There are people who say change is a good thing. And there are the people of Gruene, a historic hamlet near the Guadalupe River that has been "gently resisting change since 1872" (or so proclaims a billboard on the edge of this oh-so-small Central Texas town). On most days, you'd find me in camp with those forward-thinking progressives. But after my inaugural visit to Gruene, I was inclined to switch parties and begin advocating for gentle resistance.
Gruene's roots were planted in the mid-1800's when German farmers, undoubtedly in the throes of "change" themselves, settled the fertile land of Comal County. Some three miles north of New Braunfels emerged a community named Goodwin, where in 1872 the Ernst and Antoinette Gruene family bought up six thousand acres. Six years later, son Henry D., who'd come to be recognized as the town's founding father, constructed a mercantile outpost for sharecroppers and those en route between Austin and San Antonio. In subsequent years he'd also add a cotton gin and a dance hall.
Come the turn of the century, Gruene (formerly known as Goodwin) was thriving as the epicenter of the area's cotton industry and social scene. But, like in much of the nation, the twenties brought hardship. Not only did the decade mark the passing of Henry D., but it also saw the arrival of the boll weevil and the Great Depression. Need perspective? It is reported that in the late twenties, the Gruene family's acres went dry, producing not even one bale of cotton. The post-World War II world brought highway construction, but not to Gruene. Hit upon hit upon hit left the area a virtual ghost town by 1950.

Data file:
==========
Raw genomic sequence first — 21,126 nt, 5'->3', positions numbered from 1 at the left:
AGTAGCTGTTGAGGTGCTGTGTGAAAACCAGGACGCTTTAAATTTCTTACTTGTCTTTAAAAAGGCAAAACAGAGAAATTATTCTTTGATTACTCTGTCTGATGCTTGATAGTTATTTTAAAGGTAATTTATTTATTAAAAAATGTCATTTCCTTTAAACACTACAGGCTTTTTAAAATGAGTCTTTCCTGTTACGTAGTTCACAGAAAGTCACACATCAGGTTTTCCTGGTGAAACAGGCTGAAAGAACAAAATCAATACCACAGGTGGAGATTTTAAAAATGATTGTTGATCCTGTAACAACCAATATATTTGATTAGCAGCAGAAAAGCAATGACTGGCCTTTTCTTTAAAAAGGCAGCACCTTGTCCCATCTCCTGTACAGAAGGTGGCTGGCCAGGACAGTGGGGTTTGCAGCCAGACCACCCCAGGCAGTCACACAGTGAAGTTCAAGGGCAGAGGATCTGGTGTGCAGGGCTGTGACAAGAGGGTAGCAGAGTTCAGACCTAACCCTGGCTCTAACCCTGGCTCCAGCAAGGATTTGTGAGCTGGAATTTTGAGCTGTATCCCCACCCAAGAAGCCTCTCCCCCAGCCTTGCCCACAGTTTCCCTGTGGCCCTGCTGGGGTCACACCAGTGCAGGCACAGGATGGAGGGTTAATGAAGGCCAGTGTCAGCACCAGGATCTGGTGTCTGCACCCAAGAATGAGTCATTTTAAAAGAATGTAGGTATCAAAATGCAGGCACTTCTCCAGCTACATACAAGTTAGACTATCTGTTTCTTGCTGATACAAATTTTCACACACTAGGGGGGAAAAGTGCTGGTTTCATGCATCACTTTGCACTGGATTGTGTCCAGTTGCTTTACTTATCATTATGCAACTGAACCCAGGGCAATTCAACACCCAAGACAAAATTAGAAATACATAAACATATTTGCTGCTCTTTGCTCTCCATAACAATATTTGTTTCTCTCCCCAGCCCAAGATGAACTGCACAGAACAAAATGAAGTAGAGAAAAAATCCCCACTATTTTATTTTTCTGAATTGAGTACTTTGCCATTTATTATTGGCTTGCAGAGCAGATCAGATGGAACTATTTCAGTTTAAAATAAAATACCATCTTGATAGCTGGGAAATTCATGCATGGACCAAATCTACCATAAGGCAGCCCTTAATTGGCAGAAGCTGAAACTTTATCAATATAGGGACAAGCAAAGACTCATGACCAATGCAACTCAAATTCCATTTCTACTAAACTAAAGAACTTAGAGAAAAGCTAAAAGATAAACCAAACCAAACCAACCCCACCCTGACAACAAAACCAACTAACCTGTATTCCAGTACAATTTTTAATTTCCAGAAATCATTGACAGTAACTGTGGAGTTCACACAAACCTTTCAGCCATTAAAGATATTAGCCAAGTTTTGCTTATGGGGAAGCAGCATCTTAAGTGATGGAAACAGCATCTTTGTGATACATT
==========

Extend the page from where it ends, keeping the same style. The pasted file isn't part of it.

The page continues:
The ghost town saw revival in the seventies, as efforts were made to highlight Gruene's tourist-friendly attributes, which include the state's oldest dance hall, my biggest lure on a recent December evening. The famed Gruene Hall, where folks can see live shows seven nights a week during the summer and three or four nights a week during the rest of the year, has always seemed like one of those quintessential Texas must-sees (every good Texan has visited Gruene Hall, right?). And I was beginning to feel out of the loop because I hadn't, well, seen it.
Unfortunately, I rolled into town after sundown, so opportunities for exploration were a tad limited. Some friends and I met up at the über-popular Gristmill River Restaurant and Bar. The cavernous hotspot was once the brick boiler of the town's second cotton gin (Henry D.'s original burned in 1922). Now it serves up Texas staples like chicken-fried steak and Jack Daniels Pecan Pie.
After dinner, it was on with the show. Maybe certain changes just can't be resisted, because I purchased my tickets to the Bruce Robison and Kelly Willis Holiday Show in modern-day fashion—online. Contemporary conveniences aside, the dance hall is old-school: a big wooden dance floor, a tiny stage. The darling country-crooning couple drew quite the crowd, and we packed ourselves in like sardines. The lucky ones (read: the smart individuals who showed up early) found seats for their bottoms; the rest of us filled in where we could, propping ourselves to a higher perch thanks to a bench or a pool table. Even in the close quarters, some lovebirds cut out a couple square inches in which to dance.
I two-stepped my way to Gruene a few weeks later to check out the town and its cutesy collection of antiques and specialty shops in the daylight. I also moseyed down to the quiet banks of the Guadalupe, which are sure to be packed come warmer weather, and I picked up literature on Gruene Market Days, which take place the third weekend of the month from February through November. Basically, I started a mental list of all I still have to do in Gruene once the season turns. Thankfully, I know, even with the passage of time, little will have changed.